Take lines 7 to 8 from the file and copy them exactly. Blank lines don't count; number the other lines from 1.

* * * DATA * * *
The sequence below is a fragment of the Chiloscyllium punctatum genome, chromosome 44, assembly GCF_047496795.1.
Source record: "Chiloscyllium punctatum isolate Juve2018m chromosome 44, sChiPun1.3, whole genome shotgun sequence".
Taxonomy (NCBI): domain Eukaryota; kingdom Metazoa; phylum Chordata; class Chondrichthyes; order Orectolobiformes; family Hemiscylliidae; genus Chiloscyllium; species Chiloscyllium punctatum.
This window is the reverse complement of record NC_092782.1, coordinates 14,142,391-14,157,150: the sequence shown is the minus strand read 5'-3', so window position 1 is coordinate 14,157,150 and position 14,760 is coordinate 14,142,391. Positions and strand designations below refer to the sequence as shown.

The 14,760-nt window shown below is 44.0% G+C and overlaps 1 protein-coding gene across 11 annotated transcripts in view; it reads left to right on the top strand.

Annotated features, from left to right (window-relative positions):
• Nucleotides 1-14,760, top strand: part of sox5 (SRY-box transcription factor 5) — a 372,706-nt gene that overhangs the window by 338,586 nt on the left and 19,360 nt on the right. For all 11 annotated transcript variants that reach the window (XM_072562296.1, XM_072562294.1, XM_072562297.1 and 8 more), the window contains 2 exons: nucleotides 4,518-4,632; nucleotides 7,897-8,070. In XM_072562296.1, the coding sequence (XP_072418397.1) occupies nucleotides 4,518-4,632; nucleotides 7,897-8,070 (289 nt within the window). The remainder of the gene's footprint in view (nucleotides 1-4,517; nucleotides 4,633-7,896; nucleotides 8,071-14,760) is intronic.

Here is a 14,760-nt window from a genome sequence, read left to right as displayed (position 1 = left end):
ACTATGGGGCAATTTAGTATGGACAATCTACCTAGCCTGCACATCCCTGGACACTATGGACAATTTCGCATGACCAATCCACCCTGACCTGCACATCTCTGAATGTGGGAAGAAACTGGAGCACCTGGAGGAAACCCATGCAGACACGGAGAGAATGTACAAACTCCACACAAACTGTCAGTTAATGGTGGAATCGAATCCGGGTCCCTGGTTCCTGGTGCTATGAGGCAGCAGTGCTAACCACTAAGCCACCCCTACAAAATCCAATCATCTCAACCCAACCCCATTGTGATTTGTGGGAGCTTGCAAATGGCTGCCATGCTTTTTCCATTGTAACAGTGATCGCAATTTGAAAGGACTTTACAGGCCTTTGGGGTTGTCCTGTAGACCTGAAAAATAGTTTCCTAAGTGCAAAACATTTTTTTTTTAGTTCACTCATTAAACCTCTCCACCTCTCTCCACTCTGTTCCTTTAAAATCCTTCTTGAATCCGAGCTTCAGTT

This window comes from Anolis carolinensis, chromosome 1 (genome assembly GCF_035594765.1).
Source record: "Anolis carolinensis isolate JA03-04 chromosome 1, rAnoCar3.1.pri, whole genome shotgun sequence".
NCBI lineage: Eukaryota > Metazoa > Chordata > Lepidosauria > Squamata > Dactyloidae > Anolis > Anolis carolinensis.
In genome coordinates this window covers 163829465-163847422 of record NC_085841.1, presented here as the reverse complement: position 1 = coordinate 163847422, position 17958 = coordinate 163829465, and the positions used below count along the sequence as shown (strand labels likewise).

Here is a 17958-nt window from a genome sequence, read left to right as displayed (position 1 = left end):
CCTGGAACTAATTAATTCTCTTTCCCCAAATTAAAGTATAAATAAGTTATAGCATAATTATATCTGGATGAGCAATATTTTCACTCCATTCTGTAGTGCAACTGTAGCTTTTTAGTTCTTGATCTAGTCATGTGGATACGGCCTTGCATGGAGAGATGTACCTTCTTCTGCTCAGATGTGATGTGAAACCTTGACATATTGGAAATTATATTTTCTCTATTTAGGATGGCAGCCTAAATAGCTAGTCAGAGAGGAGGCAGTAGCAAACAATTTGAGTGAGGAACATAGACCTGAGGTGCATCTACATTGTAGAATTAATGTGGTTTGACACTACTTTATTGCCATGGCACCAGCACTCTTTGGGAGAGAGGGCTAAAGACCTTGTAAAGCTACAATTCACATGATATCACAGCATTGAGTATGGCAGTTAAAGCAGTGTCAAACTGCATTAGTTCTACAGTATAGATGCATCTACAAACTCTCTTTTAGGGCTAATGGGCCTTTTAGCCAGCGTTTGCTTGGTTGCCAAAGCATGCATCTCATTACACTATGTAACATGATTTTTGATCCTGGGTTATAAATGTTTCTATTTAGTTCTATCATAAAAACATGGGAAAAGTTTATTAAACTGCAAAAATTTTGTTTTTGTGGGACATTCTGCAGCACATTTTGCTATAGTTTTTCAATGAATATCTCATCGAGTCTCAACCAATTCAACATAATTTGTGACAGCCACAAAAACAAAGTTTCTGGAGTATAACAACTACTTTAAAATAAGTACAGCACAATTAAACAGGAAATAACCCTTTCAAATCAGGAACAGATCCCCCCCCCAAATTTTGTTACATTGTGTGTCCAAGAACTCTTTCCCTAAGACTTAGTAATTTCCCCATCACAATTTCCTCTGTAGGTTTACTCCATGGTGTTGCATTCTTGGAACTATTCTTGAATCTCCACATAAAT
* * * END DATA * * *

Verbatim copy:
• Nucleotides 1-14,760, top strand: part of sox5 (SRY-box transcription factor 5) — a 372,706-nt gene that overhangs the window by 338,586 nt on the left and 19,360 nt on the right. For all 11 annotated transcript variants that reach the window (XM_072562296.1, XM_072562294.1, XM_072562297.1 and 8 more), the window contains 2 exons: nucleotides 4,518-4,632; nucleotides 7,897-8,070. In XM_072562296.1, the coding sequence (XP_072418397.1) occupies nucleotides 4,518-4,632; nucleotides 7,897-8,070 (289 nt within the window). The remainder of the gene's footprint in view (nucleotides 1-4,517; nucleotides 4,633-7,896; nucleotides 8,071-14,760) is intronic.

Here is a 14,760-nt window from a genome sequence, read left to right as displayed (position 1 = left end):